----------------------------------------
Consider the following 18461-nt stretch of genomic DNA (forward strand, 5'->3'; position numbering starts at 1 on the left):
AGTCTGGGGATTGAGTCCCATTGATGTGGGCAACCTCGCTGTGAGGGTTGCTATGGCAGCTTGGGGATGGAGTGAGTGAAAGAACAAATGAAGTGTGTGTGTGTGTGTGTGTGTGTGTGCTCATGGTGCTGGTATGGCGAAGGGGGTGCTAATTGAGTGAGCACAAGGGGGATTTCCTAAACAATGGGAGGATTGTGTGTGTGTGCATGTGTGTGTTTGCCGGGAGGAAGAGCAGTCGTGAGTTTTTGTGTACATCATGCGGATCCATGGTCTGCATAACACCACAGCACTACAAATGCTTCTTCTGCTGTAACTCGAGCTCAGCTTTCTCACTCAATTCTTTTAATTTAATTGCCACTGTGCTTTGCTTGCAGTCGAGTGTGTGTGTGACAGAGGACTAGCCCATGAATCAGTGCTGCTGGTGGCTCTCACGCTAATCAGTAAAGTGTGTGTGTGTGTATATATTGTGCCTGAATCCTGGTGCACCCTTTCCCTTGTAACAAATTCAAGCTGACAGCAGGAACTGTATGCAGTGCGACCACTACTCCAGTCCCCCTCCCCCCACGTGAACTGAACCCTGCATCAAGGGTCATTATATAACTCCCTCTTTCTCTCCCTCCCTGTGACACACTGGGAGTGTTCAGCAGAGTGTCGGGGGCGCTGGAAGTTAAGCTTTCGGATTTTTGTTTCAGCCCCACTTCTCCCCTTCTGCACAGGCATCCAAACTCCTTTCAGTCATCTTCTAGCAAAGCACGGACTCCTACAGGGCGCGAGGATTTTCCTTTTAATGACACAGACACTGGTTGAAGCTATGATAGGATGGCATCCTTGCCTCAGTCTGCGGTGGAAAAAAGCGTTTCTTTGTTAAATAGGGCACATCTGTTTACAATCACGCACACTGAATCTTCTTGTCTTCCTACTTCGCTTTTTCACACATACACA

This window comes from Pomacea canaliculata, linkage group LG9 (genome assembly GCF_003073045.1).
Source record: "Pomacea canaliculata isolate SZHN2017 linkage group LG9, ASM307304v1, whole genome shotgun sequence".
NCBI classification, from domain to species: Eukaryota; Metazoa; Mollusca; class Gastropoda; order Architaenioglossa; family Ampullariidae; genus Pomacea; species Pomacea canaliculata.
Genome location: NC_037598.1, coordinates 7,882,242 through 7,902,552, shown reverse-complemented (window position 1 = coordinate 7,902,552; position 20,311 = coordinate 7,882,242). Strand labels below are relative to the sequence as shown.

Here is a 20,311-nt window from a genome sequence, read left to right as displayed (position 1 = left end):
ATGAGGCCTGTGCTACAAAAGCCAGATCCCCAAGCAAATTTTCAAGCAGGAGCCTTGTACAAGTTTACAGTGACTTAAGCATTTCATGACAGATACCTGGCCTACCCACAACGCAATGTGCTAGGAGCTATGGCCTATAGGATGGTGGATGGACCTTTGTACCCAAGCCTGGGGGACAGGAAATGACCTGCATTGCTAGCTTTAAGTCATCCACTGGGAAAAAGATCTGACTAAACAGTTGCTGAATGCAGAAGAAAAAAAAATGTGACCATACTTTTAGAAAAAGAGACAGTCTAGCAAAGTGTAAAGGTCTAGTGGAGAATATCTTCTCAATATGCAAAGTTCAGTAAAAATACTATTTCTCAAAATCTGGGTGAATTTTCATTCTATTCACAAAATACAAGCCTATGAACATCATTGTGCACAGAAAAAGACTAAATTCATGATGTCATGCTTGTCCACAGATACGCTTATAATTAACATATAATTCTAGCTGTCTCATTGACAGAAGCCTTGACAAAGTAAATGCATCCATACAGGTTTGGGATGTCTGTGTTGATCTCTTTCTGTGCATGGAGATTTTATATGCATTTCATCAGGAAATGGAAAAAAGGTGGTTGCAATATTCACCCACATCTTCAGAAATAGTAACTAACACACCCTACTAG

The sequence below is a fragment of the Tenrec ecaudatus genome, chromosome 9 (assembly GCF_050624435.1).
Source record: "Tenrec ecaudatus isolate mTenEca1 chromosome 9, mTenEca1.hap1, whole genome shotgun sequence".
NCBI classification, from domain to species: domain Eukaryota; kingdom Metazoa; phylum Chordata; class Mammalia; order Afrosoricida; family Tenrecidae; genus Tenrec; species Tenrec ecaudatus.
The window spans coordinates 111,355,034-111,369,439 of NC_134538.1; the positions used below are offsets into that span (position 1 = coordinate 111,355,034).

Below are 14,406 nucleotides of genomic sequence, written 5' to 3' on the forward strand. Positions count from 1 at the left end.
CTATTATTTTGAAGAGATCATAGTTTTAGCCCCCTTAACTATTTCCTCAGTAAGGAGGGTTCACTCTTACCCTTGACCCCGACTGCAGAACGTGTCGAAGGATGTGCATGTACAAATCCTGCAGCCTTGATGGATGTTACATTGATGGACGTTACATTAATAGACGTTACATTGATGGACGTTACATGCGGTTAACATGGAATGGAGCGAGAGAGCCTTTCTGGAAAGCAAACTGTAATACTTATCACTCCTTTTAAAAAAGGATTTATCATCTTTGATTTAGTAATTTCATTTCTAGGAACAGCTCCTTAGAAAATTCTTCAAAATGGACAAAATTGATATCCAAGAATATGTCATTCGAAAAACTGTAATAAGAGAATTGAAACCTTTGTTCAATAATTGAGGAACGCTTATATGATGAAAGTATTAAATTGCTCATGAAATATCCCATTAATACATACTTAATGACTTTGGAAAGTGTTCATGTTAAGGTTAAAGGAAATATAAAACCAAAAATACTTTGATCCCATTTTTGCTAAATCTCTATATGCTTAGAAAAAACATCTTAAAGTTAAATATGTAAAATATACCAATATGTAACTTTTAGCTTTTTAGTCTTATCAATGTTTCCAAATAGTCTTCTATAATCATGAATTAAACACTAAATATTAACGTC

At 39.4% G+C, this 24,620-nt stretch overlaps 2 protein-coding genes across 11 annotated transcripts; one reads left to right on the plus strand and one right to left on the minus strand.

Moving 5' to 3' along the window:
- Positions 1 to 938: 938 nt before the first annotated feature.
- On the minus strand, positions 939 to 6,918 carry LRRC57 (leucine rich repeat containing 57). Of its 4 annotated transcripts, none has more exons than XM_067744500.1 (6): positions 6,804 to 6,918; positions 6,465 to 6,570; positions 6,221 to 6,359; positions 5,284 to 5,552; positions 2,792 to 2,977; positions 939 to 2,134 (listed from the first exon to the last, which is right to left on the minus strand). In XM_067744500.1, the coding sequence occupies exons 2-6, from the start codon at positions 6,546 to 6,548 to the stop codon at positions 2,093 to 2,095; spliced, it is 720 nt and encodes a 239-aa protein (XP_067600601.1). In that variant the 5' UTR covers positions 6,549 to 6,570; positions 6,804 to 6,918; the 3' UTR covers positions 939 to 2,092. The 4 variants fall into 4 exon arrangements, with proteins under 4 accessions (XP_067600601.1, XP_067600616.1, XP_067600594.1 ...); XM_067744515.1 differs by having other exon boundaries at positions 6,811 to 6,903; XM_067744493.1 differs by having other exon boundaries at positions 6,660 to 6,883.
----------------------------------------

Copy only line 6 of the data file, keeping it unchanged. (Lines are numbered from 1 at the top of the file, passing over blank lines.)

Genome location: NC_037598.1, coordinates 7,882,242 through 7,902,552, shown reverse-complemented (window position 1 = coordinate 7,902,552; position 20,311 = coordinate 7,882,242). Strand labels below are relative to the sequence as shown.